Dian Fossey came to Rwanda to study gorillas in 1967, after the political climate in Congo became unwelcoming. She set up a campsite for research and named it Karisoke, as the center is called today.
When Fossey was here, the mountain gorilla population was in decline. Most of the great ape species are, Bonilla said.
Through international cooperation and conservation, though, the mountain gorilla population is increasing.
“This is a flagship species and shows it can be done,” Bonilla said.
Fossey wasn’t big on tourism, Bonilla said, but “it’s been huge for conservation. We could not protect gorillas without it.” (Fossey was murdered in the national park in 1985; the case remains unsolved.)
Karisoke researchers keep close watch on the gorillas.
“We call it extreme conservation because we track every gorilla every day and know every gorilla by name,” Bonilla said. “It’s like taking care of your family, the individuals, not the population.”
Some 100 Fossey Fund trackers, researchers and scientists follow gorillas in Volcanoes National Park. A GPS location of every gorilla is recorded daily along with other demographic data. The field researchers explore the area using a rotation system to see each gorilla each day.
A massive database started by Fossey logs their work.
“After 45 years, we still want to know more,” said Veronica Vecellio, Karisoke’s gorilla program coordinator.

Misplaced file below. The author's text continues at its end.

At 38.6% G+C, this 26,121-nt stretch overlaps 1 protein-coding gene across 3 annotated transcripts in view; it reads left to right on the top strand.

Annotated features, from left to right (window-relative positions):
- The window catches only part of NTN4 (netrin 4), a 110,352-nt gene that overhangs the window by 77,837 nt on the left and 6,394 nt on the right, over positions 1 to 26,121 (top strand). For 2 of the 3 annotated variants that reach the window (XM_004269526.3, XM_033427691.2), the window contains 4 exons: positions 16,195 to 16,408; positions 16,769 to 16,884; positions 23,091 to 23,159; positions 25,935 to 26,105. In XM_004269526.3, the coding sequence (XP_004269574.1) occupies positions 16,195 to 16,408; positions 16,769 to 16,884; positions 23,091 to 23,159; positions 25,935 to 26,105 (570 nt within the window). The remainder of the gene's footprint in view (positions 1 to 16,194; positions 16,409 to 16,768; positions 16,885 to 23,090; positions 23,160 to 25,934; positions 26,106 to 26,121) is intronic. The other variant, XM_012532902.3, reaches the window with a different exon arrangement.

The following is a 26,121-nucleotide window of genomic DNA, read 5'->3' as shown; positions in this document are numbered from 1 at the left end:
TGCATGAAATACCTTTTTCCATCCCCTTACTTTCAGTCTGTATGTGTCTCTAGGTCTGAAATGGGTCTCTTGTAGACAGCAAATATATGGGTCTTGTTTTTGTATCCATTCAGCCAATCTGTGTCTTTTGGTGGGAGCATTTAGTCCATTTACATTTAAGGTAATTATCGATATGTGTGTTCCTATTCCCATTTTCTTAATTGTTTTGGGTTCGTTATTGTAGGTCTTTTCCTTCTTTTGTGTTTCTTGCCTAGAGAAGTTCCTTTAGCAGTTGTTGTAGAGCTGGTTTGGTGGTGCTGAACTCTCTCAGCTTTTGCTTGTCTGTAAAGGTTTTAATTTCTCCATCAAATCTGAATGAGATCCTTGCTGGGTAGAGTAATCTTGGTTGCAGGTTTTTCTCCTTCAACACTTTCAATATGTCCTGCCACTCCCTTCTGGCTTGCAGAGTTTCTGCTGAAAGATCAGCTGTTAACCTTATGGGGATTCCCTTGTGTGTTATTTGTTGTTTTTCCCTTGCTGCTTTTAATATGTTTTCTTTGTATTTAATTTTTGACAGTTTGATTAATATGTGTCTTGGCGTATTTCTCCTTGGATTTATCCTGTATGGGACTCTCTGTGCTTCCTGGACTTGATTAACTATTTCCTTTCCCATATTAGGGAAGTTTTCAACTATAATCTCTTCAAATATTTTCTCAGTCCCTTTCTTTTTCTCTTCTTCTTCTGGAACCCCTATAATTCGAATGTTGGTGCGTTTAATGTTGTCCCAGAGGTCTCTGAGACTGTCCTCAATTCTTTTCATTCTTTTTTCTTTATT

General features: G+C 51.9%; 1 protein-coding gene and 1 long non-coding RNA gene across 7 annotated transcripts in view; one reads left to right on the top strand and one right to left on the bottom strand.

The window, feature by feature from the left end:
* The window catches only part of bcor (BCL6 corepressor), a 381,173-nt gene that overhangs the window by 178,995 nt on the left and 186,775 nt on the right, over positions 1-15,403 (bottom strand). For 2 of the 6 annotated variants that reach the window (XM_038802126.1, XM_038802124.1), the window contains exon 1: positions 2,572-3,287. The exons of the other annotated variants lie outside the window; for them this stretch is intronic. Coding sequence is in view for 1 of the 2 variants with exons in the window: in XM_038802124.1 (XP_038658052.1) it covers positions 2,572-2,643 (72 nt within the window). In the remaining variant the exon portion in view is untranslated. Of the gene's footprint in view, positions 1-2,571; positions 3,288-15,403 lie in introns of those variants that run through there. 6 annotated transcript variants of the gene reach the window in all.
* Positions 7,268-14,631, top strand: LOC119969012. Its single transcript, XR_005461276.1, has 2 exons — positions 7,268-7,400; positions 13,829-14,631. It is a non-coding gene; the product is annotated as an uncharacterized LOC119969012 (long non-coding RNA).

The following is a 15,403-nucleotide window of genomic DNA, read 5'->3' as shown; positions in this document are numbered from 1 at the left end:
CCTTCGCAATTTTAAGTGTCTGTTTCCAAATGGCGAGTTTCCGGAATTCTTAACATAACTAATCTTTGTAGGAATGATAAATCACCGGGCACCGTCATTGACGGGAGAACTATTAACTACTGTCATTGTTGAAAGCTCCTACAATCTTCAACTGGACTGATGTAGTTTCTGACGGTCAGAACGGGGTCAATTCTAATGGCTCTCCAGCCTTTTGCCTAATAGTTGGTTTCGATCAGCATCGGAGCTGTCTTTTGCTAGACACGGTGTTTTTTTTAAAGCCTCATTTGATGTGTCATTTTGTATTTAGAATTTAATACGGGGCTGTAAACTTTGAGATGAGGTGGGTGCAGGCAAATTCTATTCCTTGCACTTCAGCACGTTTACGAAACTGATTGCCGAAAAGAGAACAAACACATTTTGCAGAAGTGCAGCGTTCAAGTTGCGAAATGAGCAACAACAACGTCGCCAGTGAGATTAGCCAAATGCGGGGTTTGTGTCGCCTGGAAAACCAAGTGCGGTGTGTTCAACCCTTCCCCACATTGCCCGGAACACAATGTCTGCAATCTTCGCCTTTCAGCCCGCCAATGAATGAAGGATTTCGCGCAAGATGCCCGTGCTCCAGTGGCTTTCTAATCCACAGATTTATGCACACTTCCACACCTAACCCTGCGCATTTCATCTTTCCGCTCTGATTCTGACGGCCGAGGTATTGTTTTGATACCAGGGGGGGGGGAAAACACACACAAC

Even after death, they study their bones.
“Gorillas are a very charismatic species,” said Bonilla, who’s from Guatemala but moved to Rwanda a few years ago with his family to manage gorilla protection programs. “They are beautiful to look at and just like us.”
Rwanda is a densely populated, rural country in the middle of the African continent.
Lush landscape, mountains, hilltops and valleys. The opposite of Florida.
The capital city of Kigali is bustling — people everywhere — and completely trash free. Plastic bags are banned because President Kagame’s government doesn’t want them flying around.
Beautiful paved roads guide you around the crowded city, where streets are lined day and night with people walking to their destinations. Most are carrying things, on their heads, on their backs, in their hands.
Outside of the cities, most Rwandans are poor. They don’t have running water, electricity or much more than a mud floor in their homes.
So going to see the gorillas? A luxury.
We start hiking through farmland. It is a steep, steady climb for about 45 minutes.
The path is clear, but our breath tightens as we take in the mountain air. Once we reach the park boundary, we scale a stone wall and the real adventure begins. We are in a bamboo rainforest, minutes from the gorillas.
The climb is not so steep now, but it’s through a muddy, cluttered forest floor. There are leaves, branches, roots and poo. It’s wet and hard to navigate.
The gloves I was told to wear suddenly make sense. I must steady myself to get by. After about 10 minutes, we meet the trackers who got an hour’s lead on us so they could find the gorillas.
At this point, we have to leave everything with the porters. Goodbye walking stick.
It’s just me and the camera, which is bad, because here’s the really difficult part.